The UK Green Building Council (UKGBC) has published a new report that it hopes will increase the use of nature-based solutions (NBS) within the construction and operation of built assets.
Principles for delivering urban Nature-based Solutions sets out six ‘principles’ for delivering urban NBS, ranging from strategic inception to considerations of physical and financial risk assessment, short-term funding, long-term management, and future research and innovation needs.
Each principle takes a holistic approach to enhancing NBS, which the UKGBC says will drive their consideration both conceptually and practically and across new and existing development contexts.
‘Greener, healthier, more resilient’
Alastair Mant, director of Business Transformation at UKGBC, said: “Nature has a central role to play in our response to climate risks and the ecological crisis.
“It provides services which protect our urban environments from the physical and financial risks of climate change, whilst making space for the plants and animals that enrich our lives.
“Furthermore, over the last 12 months, it has become acutely apparent that nature and green spaces can improve human health and generate social value.
“Property and construction professionals have a critical role in ensuring a positive symbiotic relationship between our natural and built environments.
“Through the application of the six principles outlined in this report, UKGBC is encouraging the industry to enhance the incorporation of NBS within their operations and accelerate action to deliver greener, healthier, and more resilient places.”
The purpose of the report, says the UKGBC, is to provide a concise overview of practical methods and best-practice examples.
Doing so, it says, will empower influencers and decision-makers within built-environment organisations to increase the use of urban NBS as a means of ensuring climate resilience and enhancing nature.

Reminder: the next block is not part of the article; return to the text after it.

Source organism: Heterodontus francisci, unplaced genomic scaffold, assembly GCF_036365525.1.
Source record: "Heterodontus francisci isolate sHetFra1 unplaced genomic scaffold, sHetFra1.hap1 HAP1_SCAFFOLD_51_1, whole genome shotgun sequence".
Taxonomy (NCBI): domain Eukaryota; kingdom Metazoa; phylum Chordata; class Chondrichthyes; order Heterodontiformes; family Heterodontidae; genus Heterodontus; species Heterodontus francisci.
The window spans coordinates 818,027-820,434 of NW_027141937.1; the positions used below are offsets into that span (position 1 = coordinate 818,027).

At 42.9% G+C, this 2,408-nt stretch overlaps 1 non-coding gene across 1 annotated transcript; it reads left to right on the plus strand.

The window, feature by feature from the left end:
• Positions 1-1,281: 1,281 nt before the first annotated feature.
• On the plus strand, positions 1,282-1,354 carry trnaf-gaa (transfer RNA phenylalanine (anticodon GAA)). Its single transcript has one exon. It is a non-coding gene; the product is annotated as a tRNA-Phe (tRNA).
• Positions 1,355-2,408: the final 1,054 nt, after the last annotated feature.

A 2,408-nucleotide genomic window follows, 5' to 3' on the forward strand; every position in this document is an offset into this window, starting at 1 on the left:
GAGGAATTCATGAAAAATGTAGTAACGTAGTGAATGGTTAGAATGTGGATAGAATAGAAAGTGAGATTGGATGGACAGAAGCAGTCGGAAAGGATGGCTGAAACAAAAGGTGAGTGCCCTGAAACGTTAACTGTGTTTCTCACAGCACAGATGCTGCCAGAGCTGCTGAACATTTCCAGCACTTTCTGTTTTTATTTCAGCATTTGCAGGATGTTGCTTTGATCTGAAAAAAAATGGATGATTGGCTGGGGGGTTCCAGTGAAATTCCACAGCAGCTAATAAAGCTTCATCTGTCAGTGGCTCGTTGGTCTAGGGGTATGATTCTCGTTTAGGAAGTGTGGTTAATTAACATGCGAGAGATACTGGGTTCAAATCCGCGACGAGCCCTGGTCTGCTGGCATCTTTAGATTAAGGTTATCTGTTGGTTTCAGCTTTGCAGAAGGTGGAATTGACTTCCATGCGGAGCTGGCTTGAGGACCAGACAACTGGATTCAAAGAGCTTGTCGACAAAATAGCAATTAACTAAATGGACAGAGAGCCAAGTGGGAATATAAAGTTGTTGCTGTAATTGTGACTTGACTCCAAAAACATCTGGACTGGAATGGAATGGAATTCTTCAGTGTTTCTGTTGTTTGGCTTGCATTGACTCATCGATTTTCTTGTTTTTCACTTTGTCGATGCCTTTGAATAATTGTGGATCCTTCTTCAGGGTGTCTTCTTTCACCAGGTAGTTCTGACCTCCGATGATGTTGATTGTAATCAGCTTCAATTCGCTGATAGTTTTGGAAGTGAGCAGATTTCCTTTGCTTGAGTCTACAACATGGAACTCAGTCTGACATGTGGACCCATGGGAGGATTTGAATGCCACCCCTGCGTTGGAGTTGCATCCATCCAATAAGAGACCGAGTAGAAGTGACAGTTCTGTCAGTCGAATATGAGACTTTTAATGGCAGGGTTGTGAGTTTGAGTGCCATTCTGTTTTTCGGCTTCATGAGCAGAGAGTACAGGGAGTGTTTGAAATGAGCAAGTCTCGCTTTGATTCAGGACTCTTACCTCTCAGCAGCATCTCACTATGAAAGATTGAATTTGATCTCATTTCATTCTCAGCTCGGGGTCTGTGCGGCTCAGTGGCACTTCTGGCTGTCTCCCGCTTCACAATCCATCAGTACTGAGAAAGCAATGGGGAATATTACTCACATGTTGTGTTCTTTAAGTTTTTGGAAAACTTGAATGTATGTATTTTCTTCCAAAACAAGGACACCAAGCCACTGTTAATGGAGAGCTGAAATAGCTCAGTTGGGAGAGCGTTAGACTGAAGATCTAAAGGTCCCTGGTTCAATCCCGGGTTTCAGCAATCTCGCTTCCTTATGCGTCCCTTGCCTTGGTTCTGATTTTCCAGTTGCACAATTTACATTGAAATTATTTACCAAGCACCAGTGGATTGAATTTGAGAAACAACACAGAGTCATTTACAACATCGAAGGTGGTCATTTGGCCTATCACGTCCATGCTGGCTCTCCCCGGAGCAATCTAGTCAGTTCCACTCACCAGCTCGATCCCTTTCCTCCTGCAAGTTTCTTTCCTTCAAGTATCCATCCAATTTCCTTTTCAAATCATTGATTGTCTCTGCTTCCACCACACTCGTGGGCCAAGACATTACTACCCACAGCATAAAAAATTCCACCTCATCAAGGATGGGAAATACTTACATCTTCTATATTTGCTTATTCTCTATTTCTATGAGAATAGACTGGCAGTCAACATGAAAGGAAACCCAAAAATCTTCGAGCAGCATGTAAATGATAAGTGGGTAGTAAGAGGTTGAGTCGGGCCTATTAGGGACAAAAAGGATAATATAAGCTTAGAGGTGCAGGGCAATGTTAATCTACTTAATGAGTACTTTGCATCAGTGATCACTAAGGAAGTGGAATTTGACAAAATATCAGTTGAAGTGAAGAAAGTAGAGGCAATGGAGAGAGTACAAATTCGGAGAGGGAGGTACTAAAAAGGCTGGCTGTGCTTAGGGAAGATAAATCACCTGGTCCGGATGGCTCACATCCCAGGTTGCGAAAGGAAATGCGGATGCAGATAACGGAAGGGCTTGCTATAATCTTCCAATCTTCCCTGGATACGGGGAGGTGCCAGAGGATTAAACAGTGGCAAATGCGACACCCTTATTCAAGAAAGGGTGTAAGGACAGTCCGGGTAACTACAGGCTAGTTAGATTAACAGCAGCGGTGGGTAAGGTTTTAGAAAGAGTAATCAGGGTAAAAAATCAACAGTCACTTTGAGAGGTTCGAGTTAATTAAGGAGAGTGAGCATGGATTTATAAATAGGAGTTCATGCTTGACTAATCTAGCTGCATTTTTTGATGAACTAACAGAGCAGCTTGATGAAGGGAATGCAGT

The report has been developed collaboratively via an extensive engagement campaign coordinated by UKGBC, which engaged over 90 industry stakeholders across a 12-month period.
Tom Butcher, head of Industry Consultancy, Met Office, said: “With UK climate projections highlighting extremes of temperature and rainfall, these are impacts which are likely to be felt most acutely in the built environment, as these areas concentrate the effects of climate change through urban heat islands and heavily modified drainage systems and water courses.
“These factors place increasingly severe stresses on local communities and infrastructure.
“This report shows the value of working with nature as a key ally, helping to address both parts of the climate challenge by reducing emissions from the built environment, increasing the resilience of infrastructure, and improving the quality of life and environment for local communities.”
Mathew Frith, director of Conservation, London Wildlife Trust, said: “We welcome this report. It sets out an ambitious scope of principles to help embed nature-based solutions in the design and management of new buildings and regeneration in our towns and cities.
“The growing urgency of needing to address the intertwined emergencies of the climate and nature crises, and the expectations for the forthcoming COP15 and COP26 summits, places the UK construction and building sector into a pole position of delivering innovative solutions that are good for people, help us adapt to a changing climate, and secure sustained gains for nature.”
Helen Drury, Sustainability lead, Tritax Management LLP, said: “At Tritax Big Box REIT, we have put nature-based solutions at the heart of our ambitions to tackle the impacts of climate change, create biodiversity net gain, and generate social value.
“The principles, methods, and case studies in this new UKGBC report will help us inform internal and external stakeholders of the importance and possibilities for integrating NBS into our new and existing assets.
“I encourage all professionals to access the report as it provides actionable information on several emerging areas of importance for NBS, including measurement, innovative financing, and how to maximise functionality.”
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